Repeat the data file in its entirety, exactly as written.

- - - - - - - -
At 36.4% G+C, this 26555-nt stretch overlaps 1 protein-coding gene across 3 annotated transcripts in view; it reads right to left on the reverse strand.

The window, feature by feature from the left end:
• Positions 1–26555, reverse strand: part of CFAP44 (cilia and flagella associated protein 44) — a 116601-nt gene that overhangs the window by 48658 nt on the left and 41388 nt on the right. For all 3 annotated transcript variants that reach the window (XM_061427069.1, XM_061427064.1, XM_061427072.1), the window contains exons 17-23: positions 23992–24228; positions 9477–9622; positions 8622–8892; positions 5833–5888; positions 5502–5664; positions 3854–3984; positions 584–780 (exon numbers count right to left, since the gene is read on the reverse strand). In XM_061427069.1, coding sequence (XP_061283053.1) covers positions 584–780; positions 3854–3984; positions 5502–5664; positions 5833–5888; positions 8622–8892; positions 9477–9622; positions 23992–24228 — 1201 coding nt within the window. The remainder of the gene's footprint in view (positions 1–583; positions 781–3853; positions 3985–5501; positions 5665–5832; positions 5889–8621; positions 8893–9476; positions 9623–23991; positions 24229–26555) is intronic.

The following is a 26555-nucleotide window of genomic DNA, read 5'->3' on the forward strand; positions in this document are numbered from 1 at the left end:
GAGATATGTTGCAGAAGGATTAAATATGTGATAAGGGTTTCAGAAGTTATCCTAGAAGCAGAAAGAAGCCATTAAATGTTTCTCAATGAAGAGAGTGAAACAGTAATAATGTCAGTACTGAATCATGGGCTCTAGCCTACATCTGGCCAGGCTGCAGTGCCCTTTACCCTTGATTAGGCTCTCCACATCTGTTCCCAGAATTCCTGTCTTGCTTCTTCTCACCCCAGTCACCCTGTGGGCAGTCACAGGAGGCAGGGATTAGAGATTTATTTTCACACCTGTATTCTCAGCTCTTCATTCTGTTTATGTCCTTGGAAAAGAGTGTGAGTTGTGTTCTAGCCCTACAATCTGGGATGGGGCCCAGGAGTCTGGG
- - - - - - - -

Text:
At 36.4% G+C, this 26555-nt stretch overlaps 1 protein-coding gene across 3 annotated transcripts in view; it reads right to left on the reverse strand.

The window, feature by feature from the left end:
• Positions 1–26555, reverse strand: part of CFAP44 (cilia and flagella associated protein 44) — a 116601-nt gene that overhangs the window by 48658 nt on the left and 41388 nt on the right. For all 3 annotated transcript variants that reach the window (XM_061427069.1, XM_061427064.1, XM_061427072.1), the window contains exons 17-23: positions 23992–24228; positions 9477–9622; positions 8622–8892; positions 5833–5888; positions 5502–5664; positions 3854–3984; positions 584–780 (exon numbers count right to left, since the gene is read on the reverse strand). In XM_061427069.1, coding sequence (XP_061283053.1) covers positions 584–780; positions 3854–3984; positions 5502–5664; positions 5833–5888; positions 8622–8892; positions 9477–9622; positions 23992–24228 — 1201 coding nt within the window. The remainder of the gene's footprint in view (positions 1–583; positions 781–3853; positions 3985–5501; positions 5665–5832; positions 5889–8621; positions 8893–9476; positions 9623–23991; positions 24229–26555) is intronic.

The following is a 26555-nucleotide window of genomic DNA, read 5'->3' on the forward strand; positions in this document are numbered from 1 at the left end:
GAGATATGTTGCAGAAGGATTAAATATGTGATAAGGGTTTCAGAAGTTATCCTAGAAGCAGAAAGAAGCCATTAAATGTTTCTCAATGAAGAGAGTGAAACAGTAATAATGTCAGTACTGAATCATGGGCTCTAGCCTACATCTGGCCAGGCTGCAGTGCCCTTTACCCTTGATTAGGCTCTCCACATCTGTTCCCAGAATTCCTGTCTTGCTTCTTCTCACCCCAGTCACCCTGTGGGCAGTCACAGGAGGCAGGGATTAGAGATTTATTTTCACACCTGTATTCTCAGCTCTTCATTCTGTTTATGTCCTTGGAAAAGAGTGTGAGTTGTGTTCTAGCCCTACAATCTGGGATGGGGCCCAGGAGTCTGGG